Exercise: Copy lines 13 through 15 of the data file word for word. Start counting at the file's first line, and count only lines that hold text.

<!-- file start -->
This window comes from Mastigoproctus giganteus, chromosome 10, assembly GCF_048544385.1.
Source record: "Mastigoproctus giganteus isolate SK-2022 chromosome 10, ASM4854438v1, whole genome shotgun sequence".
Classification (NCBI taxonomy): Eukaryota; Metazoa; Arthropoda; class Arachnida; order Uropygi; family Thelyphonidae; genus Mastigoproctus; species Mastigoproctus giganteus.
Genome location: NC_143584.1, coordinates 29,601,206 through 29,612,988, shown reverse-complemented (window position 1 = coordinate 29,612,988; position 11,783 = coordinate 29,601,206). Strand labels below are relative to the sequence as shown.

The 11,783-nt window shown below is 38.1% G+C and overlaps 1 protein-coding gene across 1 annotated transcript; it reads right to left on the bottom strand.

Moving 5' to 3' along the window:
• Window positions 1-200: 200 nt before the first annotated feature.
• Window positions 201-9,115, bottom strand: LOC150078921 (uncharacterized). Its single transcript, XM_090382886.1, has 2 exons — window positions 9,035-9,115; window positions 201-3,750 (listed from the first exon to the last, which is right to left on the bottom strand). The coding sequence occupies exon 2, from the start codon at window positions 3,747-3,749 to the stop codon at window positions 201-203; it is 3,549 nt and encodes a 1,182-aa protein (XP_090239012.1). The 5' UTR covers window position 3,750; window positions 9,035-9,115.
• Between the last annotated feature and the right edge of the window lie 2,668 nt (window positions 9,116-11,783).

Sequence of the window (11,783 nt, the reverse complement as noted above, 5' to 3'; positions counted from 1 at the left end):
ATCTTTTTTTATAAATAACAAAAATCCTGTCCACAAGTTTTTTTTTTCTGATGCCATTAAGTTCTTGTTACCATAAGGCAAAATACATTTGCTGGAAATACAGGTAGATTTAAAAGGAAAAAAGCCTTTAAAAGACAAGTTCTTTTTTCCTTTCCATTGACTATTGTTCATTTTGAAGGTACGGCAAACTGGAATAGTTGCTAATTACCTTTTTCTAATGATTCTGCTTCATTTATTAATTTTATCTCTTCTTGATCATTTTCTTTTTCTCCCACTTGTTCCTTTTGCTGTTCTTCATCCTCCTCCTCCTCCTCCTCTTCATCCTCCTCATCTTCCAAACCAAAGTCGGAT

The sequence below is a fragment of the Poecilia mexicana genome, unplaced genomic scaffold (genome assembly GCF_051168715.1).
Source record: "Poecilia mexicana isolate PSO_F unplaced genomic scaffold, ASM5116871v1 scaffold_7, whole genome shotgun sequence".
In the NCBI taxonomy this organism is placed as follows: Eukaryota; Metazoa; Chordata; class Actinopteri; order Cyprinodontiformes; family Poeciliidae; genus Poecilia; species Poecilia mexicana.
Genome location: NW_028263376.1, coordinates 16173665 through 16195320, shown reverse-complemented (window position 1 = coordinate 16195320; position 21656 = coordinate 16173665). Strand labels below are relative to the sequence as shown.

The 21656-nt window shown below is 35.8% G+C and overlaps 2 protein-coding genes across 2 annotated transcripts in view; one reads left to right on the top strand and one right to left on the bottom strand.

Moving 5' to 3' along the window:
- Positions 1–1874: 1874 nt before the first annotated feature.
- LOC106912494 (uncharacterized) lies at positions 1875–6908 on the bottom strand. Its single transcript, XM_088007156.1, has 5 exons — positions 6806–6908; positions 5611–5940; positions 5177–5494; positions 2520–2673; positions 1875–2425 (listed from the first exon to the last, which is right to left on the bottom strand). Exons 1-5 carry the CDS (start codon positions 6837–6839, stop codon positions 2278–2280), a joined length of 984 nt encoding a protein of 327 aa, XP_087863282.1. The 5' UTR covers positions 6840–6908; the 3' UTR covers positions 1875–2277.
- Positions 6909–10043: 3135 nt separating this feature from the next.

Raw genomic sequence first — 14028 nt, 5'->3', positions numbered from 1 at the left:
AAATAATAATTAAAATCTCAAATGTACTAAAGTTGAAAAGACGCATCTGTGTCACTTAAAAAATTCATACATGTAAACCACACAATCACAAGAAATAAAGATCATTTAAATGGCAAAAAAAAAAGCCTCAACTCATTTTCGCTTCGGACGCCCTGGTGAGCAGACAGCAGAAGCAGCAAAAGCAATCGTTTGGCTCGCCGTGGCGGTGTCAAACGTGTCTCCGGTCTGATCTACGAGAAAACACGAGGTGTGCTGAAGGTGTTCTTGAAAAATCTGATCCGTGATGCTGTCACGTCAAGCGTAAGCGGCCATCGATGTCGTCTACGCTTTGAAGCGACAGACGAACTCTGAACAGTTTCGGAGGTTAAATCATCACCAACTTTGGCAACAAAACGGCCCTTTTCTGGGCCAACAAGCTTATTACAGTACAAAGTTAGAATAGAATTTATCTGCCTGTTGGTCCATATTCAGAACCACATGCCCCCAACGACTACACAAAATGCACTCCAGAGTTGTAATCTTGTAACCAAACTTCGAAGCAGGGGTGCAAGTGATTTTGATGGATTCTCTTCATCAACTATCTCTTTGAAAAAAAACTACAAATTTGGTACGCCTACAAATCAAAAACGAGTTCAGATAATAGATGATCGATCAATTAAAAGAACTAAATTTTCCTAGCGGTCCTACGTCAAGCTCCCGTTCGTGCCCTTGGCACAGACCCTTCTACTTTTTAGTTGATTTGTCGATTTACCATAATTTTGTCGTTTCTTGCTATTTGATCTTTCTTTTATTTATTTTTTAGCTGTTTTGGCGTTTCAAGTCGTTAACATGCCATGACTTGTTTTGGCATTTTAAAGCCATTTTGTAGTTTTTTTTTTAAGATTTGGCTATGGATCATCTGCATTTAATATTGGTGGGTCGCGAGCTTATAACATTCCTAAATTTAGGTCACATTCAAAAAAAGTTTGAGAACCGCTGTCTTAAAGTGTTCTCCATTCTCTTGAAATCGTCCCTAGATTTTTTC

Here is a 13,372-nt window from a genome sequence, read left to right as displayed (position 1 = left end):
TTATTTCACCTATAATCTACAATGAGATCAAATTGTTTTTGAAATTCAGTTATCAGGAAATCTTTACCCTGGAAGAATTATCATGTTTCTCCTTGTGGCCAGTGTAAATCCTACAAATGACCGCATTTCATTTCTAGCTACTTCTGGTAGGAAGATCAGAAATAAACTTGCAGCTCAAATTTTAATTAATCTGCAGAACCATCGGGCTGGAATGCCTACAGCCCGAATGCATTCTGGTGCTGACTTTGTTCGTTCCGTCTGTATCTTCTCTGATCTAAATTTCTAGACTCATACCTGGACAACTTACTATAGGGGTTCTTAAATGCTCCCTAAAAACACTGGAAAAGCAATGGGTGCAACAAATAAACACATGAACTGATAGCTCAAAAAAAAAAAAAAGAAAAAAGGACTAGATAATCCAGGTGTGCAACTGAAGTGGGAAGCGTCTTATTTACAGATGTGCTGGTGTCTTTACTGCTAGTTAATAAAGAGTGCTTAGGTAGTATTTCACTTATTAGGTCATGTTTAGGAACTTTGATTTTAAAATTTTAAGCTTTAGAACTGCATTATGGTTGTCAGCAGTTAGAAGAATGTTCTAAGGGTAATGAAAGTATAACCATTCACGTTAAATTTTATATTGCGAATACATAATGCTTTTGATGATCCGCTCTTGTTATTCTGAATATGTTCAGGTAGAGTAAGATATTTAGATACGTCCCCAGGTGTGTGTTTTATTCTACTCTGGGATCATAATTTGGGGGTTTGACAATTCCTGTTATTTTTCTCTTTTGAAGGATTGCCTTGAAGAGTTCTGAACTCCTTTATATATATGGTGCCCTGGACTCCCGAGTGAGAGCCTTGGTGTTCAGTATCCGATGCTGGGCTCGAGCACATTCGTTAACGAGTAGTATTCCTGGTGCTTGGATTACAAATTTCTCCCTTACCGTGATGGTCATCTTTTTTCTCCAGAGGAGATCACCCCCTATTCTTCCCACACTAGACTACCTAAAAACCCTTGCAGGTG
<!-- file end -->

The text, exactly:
Source record: "Poecilia mexicana isolate PSO_F unplaced genomic scaffold, ASM5116871v1 scaffold_7, whole genome shotgun sequence".
In the NCBI taxonomy this organism is placed as follows: Eukaryota; Metazoa; Chordata; class Actinopteri; order Cyprinodontiformes; family Poeciliidae; genus Poecilia; species Poecilia mexicana.
Genome location: NW_028263376.1, coordinates 16173665 through 16195320, shown reverse-complemented (window position 1 = coordinate 16195320; position 21656 = coordinate 16173665). Strand labels below are relative to the sequence as shown.